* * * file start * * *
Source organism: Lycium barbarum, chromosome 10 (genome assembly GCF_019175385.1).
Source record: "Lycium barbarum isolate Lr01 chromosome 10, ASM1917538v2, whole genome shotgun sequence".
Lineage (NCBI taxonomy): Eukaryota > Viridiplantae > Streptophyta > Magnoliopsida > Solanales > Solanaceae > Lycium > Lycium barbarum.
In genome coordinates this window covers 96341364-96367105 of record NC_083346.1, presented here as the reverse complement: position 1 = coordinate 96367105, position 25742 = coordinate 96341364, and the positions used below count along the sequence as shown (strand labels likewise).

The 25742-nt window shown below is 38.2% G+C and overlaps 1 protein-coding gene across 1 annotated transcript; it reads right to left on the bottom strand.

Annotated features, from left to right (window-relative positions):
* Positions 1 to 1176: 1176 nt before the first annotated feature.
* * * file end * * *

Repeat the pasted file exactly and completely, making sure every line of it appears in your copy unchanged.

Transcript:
Source organism: Lycium barbarum, chromosome 10 (genome assembly GCF_019175385.1).
Source record: "Lycium barbarum isolate Lr01 chromosome 10, ASM1917538v2, whole genome shotgun sequence".
Lineage (NCBI taxonomy): Eukaryota > Viridiplantae > Streptophyta > Magnoliopsida > Solanales > Solanaceae > Lycium > Lycium barbarum.
In genome coordinates this window covers 96341364-96367105 of record NC_083346.1, presented here as the reverse complement: position 1 = coordinate 96367105, position 25742 = coordinate 96341364, and the positions used below count along the sequence as shown (strand labels likewise).

The 25742-nt window shown below is 38.2% G+C and overlaps 1 protein-coding gene across 1 annotated transcript; it reads right to left on the bottom strand.

Annotated features, from left to right (window-relative positions):
* Positions 1 to 1176: 1176 nt before the first annotated feature.